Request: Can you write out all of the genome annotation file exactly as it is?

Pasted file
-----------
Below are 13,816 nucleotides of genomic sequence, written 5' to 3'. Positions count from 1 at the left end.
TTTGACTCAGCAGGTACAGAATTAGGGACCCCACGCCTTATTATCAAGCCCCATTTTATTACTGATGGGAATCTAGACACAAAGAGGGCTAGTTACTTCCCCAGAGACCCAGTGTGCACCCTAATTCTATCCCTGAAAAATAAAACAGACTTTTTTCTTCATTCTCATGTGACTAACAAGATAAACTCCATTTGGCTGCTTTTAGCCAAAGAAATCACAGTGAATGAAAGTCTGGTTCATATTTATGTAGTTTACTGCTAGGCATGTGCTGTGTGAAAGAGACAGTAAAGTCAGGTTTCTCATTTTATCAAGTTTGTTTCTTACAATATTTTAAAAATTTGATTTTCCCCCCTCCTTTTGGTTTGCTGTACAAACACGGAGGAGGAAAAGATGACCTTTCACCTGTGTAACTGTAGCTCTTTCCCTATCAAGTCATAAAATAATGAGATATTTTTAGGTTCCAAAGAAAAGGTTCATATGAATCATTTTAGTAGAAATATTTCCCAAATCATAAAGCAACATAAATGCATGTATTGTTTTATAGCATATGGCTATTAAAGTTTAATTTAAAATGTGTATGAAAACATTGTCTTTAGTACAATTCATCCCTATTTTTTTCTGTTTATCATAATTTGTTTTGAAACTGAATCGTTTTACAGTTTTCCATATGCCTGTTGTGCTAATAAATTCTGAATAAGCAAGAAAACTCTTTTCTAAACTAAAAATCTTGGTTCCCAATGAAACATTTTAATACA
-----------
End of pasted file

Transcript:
Below are 13,816 nucleotides of genomic sequence, written 5' to 3'. Positions count from 1 at the left end.
TTTGACTCAGCAGGTACAGAATTAGGGACCCCACGCCTTATTATCAAGCCCCATTTTATTACTGATGGGAATCTAGACACAAAGAGGGCTAGTTACTTCCCCAGAGACCCAGTGTGCACCCTAATTCTATCCCTGAAAAATAAAACAGACTTTTTTCTTCATTCTCATGTGACTAACAAGATAAACTCCATTTGGCTGCTTTTAGCCAAAGAAATCACAGTGAATGAAAGTCTGGTTCATATTTATGTAGTTTACTGCTAGGCATGTGCTGTGTGAAAGAGACAGTAAAGTCAGGTTTCTCATTTTATCAAGTTTGTTTCTTACAATATTTTAAAAATTTGATTTTCCCCCCTCCTTTTGGTTTGCTGTACAAACACGGAGGAGGAAAAGATGACCTTTCACCTGTGTAACTGTAGCTCTTTCCCTATCAAGTCATAAAATAATGAGATATTTTTAGGTTCCAAAGAAAAGGTTCATATGAATCATTTTAGTAGAAATATTTCCCAAATCATAAAGCAACATAAATGCATGTATTGTTTTATAGCATATGGCTATTAAAGTTTAATTTAAAATGTGTATGAAAACATTGTCTTTAGTACAATTCATCCCTATTTTTTTCTGTTTATCATAATTTGTTTTGAAACTGAATCGTTTTACAGTTTTCCATATGCCTGTTGTGCTAATAAATTCTGAATAAGCAAGAAAACTCTTTTCTAAACTAAAAATCTTGGTTCCCAATGAAACATTTTAATACA